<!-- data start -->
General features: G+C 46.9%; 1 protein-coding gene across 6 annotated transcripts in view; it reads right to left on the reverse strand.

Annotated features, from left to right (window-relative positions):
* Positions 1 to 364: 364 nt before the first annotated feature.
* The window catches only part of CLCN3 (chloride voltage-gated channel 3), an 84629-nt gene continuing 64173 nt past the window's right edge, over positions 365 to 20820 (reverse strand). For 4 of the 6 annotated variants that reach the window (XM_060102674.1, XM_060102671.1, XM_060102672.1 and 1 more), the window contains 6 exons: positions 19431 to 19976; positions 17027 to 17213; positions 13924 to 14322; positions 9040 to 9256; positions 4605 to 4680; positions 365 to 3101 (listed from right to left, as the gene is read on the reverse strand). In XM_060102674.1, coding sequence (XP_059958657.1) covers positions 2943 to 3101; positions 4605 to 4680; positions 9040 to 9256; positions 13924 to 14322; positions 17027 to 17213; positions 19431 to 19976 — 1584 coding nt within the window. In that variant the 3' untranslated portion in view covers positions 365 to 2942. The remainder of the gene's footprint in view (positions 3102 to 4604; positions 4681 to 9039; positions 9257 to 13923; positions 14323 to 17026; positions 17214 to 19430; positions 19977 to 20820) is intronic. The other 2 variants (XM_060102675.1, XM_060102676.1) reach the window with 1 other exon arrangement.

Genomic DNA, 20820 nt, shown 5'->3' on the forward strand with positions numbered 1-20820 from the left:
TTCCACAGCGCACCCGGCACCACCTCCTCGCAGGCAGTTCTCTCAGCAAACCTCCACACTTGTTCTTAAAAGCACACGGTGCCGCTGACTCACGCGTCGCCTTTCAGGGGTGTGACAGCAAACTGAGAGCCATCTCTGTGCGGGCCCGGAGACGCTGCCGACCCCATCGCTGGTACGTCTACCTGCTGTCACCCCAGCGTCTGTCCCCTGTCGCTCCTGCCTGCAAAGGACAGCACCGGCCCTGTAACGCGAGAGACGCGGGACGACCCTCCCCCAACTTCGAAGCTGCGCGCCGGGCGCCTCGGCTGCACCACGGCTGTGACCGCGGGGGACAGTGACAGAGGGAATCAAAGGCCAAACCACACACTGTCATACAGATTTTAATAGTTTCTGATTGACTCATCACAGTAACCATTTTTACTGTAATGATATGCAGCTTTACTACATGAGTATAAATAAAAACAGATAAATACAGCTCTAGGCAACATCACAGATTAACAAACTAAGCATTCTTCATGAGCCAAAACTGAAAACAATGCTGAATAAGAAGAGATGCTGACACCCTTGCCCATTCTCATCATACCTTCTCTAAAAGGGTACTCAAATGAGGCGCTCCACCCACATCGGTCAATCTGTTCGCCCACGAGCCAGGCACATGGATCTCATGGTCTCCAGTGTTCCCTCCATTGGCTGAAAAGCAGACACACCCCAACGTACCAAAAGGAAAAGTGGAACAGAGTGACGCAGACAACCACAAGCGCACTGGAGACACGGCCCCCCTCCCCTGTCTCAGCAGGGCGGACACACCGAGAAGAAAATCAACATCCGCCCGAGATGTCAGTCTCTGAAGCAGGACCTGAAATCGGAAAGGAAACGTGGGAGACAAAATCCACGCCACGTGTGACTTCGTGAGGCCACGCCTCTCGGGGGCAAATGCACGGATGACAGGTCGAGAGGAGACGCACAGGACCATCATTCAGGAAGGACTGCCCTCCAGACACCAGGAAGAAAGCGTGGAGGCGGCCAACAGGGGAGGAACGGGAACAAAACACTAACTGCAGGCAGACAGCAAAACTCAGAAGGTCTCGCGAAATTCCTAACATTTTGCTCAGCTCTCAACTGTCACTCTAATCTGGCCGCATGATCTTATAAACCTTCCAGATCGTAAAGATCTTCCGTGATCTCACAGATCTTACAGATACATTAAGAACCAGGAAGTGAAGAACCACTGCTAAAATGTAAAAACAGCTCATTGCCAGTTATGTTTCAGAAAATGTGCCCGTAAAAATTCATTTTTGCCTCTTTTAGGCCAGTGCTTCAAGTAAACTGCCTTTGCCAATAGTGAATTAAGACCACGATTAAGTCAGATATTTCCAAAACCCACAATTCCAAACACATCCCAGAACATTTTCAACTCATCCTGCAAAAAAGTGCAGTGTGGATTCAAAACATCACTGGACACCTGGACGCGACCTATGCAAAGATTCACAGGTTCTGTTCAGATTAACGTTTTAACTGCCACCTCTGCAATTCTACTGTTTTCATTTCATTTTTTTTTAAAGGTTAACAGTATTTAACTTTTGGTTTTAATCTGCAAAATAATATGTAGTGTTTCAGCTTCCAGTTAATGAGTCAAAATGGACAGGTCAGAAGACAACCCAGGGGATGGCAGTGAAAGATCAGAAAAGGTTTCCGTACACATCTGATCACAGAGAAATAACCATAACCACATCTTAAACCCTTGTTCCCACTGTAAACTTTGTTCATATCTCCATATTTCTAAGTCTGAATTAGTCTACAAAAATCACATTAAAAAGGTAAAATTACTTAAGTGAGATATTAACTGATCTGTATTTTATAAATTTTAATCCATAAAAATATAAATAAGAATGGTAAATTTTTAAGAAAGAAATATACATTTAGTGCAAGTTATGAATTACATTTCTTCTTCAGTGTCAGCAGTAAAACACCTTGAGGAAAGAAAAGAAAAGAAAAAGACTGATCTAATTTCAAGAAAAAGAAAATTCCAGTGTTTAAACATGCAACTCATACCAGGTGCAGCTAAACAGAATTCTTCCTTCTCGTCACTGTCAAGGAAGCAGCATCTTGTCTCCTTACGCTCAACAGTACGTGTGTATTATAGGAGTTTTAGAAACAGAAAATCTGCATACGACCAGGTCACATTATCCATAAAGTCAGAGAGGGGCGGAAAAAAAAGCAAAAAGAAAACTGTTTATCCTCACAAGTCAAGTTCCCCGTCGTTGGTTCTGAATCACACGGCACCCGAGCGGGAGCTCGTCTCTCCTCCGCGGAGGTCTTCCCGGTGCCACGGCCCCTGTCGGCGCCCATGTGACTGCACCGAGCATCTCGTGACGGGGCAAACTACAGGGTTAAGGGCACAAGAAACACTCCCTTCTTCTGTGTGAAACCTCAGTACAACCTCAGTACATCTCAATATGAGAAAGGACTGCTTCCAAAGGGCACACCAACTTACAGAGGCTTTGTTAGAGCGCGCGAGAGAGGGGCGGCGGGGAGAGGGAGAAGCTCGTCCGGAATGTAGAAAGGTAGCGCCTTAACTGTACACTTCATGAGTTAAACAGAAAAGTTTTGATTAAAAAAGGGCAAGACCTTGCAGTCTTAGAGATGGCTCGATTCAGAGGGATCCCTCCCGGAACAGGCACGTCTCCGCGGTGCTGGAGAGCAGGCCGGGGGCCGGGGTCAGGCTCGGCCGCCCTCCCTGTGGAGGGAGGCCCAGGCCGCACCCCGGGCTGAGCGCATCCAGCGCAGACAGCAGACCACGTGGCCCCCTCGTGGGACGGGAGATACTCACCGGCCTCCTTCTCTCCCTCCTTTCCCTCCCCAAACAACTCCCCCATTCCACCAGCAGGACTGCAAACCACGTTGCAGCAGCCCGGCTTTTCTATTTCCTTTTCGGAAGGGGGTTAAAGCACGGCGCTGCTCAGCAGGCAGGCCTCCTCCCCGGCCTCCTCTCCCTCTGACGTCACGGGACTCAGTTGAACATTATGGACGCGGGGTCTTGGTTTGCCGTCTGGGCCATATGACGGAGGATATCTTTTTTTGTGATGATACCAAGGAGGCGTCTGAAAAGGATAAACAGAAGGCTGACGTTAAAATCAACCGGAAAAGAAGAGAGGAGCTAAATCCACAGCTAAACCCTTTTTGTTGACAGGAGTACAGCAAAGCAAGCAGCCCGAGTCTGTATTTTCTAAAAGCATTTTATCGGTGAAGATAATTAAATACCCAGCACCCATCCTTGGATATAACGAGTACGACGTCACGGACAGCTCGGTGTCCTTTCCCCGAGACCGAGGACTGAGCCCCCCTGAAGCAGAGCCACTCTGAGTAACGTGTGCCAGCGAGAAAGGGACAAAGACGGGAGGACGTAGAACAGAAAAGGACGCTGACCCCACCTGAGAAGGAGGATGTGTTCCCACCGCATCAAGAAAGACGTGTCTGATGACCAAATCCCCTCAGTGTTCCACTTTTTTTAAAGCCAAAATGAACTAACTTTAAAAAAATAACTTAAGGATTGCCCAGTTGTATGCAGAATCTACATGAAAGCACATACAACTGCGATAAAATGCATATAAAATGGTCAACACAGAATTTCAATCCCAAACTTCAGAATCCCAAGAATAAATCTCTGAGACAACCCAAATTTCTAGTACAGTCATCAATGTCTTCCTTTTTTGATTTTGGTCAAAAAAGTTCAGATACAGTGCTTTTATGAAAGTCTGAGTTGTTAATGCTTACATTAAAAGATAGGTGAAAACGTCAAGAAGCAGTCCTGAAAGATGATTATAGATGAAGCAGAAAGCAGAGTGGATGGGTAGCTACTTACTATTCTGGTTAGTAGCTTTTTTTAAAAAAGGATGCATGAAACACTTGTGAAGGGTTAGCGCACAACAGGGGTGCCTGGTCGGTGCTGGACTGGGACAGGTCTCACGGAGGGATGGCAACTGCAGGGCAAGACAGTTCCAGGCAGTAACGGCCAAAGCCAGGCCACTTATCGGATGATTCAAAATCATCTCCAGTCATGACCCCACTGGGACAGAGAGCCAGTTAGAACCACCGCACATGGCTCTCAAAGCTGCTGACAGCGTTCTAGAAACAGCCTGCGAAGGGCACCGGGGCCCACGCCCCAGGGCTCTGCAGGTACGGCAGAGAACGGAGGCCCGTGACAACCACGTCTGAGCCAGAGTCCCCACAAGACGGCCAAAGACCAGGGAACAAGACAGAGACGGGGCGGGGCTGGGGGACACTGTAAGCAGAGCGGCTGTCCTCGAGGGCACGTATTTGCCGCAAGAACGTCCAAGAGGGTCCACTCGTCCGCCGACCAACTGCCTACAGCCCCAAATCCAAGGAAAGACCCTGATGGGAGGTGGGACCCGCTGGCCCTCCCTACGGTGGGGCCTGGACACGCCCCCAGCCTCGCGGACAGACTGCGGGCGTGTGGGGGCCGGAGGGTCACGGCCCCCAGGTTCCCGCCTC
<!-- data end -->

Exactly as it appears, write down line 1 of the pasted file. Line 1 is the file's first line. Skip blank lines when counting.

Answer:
General features: G+C 46.9%; 1 protein-coding gene across 6 annotated transcripts in view; it reads right to left on the reverse strand.